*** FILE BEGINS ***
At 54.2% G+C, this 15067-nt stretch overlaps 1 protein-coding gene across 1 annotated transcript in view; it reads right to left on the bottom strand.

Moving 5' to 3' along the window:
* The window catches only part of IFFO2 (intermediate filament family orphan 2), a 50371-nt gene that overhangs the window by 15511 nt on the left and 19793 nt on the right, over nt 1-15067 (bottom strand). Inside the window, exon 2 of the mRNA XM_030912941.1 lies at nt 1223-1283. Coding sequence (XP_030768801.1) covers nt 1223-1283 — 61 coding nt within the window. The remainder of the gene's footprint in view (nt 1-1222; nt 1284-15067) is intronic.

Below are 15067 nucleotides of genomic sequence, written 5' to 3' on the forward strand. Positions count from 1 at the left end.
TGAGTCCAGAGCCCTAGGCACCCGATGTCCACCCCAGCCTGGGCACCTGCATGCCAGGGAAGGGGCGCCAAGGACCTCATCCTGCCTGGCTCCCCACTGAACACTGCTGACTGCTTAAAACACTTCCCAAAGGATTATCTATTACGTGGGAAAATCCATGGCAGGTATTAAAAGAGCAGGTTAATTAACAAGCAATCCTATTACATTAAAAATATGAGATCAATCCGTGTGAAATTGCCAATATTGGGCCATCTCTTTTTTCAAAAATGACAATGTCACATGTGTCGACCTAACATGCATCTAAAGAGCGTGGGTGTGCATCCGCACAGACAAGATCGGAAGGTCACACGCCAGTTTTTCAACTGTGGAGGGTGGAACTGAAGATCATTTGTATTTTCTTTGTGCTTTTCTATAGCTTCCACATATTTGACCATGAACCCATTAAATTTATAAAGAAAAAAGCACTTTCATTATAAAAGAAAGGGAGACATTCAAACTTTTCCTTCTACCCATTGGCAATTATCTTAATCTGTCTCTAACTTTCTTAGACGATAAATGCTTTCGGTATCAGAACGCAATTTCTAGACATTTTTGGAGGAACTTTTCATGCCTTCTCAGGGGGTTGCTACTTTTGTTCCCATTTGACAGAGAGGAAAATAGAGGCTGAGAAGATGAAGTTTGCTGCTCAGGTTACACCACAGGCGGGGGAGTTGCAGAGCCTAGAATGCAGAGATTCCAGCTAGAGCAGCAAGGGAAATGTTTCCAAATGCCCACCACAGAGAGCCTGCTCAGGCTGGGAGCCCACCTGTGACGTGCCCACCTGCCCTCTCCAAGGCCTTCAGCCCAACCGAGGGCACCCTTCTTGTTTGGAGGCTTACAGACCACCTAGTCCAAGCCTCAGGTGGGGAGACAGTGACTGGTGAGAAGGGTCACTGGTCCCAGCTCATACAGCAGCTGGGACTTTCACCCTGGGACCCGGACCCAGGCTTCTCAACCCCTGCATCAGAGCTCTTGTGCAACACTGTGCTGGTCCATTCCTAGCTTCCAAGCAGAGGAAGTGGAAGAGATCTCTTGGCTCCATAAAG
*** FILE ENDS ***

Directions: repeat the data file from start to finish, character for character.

At 54.2% G+C, this 15067-nt stretch overlaps 1 protein-coding gene across 1 annotated transcript in view; it reads right to left on the bottom strand.

Moving 5' to 3' along the window:
* The window catches only part of IFFO2 (intermediate filament family orphan 2), a 50371-nt gene that overhangs the window by 15511 nt on the left and 19793 nt on the right, over nt 1-15067 (bottom strand). Inside the window, exon 2 of the mRNA XM_030912941.1 lies at nt 1223-1283. Coding sequence (XP_030768801.1) covers nt 1223-1283 — 61 coding nt within the window. The remainder of the gene's footprint in view (nt 1-1222; nt 1284-15067) is intronic.

Below are 15067 nucleotides of genomic sequence, written 5' to 3' on the forward strand. Positions count from 1 at the left end.
TGAGTCCAGAGCCCTAGGCACCCGATGTCCACCCCAGCCTGGGCACCTGCATGCCAGGGAAGGGGCGCCAAGGACCTCATCCTGCCTGGCTCCCCACTGAACACTGCTGACTGCTTAAAACACTTCCCAAAGGATTATCTATTACGTGGGAAAATCCATGGCAGGTATTAAAAGAGCAGGTTAATTAACAAGCAATCCTATTACATTAAAAATATGAGATCAATCCGTGTGAAATTGCCAATATTGGGCCATCTCTTTTTTCAAAAATGACAATGTCACATGTGTCGACCTAACATGCATCTAAAGAGCGTGGGTGTGCATCCGCACAGACAAGATCGGAAGGTCACACGCCAGTTTTTCAACTGTGGAGGGTGGAACTGAAGATCATTTGTATTTTCTTTGTGCTTTTCTATAGCTTCCACATATTTGACCATGAACCCATTAAATTTATAAAGAAAAAAGCACTTTCATTATAAAAGAAAGGGAGACATTCAAACTTTTCCTTCTACCCATTGGCAATTATCTTAATCTGTCTCTAACTTTCTTAGACGATAAATGCTTTCGGTATCAGAACGCAATTTCTAGACATTTTTGGAGGAACTTTTCATGCCTTCTCAGGGGGTTGCTACTTTTGTTCCCATTTGACAGAGAGGAAAATAGAGGCTGAGAAGATGAAGTTTGCTGCTCAGGTTACACCACAGGCGGGGGAGTTGCAGAGCCTAGAATGCAGAGATTCCAGCTAGAGCAGCAAGGGAAATGTTTCCAAATGCCCACCACAGAGAGCCTGCTCAGGCTGGGAGCCCACCTGTGACGTGCCCACCTGCCCTCTCCAAGGCCTTCAGCCCAACCGAGGGCACCCTTCTTGTTTGGAGGCTTACAGACCACCTAGTCCAAGCCTCAGGTGGGGAGACAGTGACTGGTGAGAAGGGTCACTGGTCCCAGCTCATACAGCAGCTGGGACTTTCACCCTGGGACCCGGACCCAGGCTTCTCAACCCCTGCATCAGAGCTCTTGTGCAACACTGTGCTGGTCCATTCCTAGCTTCCAAGCAGAGGAAGTGGAAGAGATCTCTTGGCTCCATAAAG